Paris, city of revolutions, just experienced “the most beautiful and most peaceful revolutions,” said President Francois Hollande Saturday night after nearly two weeks of intense negotiations, 195 states agreed without objection a “historic agreement “on reducing emissions of greenhouse gases (GHG), after the UN Conference on climate change, COP21.
This is the first time that all countries agree on the issue, while for over 20 years, the UN tries indeed to convince them to work together to reduce emissions that contribute to global warming, according to the scientific consensus.
>>> The text of the final agreement Canada was quickly welcomed the adoption of the agreement. Through his Twitter account, the Canadian Foreign Minister, Stéphane Dion, said he was “particularly pleased that ambitious targets included in this agreement.”
“Yes, Dec. 12 remains a great date for the planet, said Mr. Holland to the final plenary on Saturday night after the adoption of the text. In Paris, there are many revolutions for centuries, but today is the most beautiful and most peaceful revolutions, the revolution for climate change. Long live the United Nations! Long live the planet! Long live France! ”
The agreement represents a coup for the Foreign Minister Laurent Fabius, who chaired the Conference.
To everyone’s surprise, at the beginning of a plenary awaited since the beginning of the day and still tarried yet to set in motion, Mr Fabius, invited the COP21 to adopt the document, quite banal and no objection . He has signed his victory before the congregation who then cheered.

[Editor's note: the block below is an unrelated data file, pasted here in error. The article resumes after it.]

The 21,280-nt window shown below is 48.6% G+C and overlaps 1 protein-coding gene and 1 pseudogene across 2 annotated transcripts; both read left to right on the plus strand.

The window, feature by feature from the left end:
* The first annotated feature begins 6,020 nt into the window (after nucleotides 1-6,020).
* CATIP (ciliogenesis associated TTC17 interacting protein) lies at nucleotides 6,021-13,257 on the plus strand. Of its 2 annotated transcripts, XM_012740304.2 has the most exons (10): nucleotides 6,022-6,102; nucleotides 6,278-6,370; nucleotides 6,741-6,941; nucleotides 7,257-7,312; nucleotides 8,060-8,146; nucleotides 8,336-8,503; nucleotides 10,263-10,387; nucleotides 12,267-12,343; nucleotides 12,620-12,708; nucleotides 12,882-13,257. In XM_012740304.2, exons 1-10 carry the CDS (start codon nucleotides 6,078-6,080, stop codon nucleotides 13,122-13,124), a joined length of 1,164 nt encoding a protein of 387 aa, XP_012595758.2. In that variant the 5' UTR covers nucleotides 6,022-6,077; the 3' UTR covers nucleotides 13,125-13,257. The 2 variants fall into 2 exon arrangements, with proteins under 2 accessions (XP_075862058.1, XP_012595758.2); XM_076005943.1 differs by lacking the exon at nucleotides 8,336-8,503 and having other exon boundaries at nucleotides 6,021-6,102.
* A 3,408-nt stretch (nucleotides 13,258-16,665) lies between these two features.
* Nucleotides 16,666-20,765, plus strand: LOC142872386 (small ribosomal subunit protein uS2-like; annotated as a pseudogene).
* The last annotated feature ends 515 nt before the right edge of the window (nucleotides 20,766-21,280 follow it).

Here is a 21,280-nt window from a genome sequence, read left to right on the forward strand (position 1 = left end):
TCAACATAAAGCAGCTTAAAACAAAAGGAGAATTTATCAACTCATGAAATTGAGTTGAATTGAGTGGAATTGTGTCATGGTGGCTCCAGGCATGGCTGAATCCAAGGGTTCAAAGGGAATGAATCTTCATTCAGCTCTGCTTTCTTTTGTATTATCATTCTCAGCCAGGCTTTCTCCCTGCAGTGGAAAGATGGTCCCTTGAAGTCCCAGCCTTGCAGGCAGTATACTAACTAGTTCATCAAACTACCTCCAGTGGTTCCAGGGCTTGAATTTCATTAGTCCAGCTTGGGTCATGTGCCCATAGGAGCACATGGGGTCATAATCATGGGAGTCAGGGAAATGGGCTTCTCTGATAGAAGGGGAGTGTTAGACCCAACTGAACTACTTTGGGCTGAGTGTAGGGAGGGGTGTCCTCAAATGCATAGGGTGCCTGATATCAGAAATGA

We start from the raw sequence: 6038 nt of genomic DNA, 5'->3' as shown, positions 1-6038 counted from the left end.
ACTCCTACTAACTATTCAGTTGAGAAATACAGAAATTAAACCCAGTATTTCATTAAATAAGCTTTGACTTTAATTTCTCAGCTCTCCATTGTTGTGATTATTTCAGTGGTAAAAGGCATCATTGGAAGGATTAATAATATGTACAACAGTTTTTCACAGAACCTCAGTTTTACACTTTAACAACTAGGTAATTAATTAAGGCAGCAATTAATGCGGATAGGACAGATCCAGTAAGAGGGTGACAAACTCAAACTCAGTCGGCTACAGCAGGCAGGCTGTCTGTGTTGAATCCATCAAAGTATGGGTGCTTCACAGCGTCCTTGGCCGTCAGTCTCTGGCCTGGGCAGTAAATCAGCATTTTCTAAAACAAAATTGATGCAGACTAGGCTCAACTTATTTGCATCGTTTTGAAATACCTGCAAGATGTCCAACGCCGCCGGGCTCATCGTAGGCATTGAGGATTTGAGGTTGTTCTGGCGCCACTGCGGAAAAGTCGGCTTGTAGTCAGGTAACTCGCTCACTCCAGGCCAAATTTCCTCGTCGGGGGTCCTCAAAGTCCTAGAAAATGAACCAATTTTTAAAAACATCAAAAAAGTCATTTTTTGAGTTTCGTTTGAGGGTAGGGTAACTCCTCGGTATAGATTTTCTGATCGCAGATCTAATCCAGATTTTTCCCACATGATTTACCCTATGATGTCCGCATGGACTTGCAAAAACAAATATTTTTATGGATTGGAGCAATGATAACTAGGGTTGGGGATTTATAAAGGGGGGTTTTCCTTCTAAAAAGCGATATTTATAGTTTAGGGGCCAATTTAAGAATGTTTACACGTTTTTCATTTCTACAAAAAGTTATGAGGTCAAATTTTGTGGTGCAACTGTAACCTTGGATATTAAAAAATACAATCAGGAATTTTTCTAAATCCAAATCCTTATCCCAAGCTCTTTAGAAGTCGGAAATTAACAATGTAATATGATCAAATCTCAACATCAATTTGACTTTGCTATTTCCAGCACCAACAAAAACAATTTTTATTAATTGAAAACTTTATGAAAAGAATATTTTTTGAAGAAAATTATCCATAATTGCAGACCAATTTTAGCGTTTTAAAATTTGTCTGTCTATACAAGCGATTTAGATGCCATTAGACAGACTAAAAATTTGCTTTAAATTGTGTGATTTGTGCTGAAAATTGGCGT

“I look at the room, I see that the reaction is positive, I hear no objection. The Paris Agreement is accepted for the climate “, said he had to be buried before the applause.
Shouts and applause resounded throughout the vast hangars Bourget airport which hosts the conference. Even in the vast newsroom, reporters screamed and cheered the announcement of adoption.
This is a great victory for French diplomacy which was desperate to avoid the failure of the previous conference in Copenhagen in demonstrating that multilateral negotiations can work.
The Secretary General of the UN Ban Ki-moon paid tribute to Mr Fabius before the whole assembly of delegates Saturday night.
“This is a monumental success for people and the planet,” he began.
But it is also a victory for Canadian diplomacy of the young Trudeau, who was one of his first laps, which played its part and would mark a break with the previous Harper government hostile to this kind of exercise.
The Environment Minister, Catherine McKenna, was even chosen as facilitator by Laurent Fabius to bring the parties.
Saturday night, shortly after accepting the agreement, while the plenary continued, the spokesman for the minister said she was “over the moon” before the end of this fateful summit.
The 31-page agreement that formally enter into force in 2020 included yet serious pitfalls that led to the making of several drafts.
But on Saturday, a day after the deadline of Friday, as Laurent Fabius Francois Hollande and the Secretary General of the UN, Ban Ki-moon had urged delegates to adopt the agreement, an agreement “historic” in their an agreement last chance, emphasizing the urgency of acting.
In case of failure, “citizens of the world, our children would not understand, and I think they do not forgive,” affirmed Mr. Fabius plenary Saturday.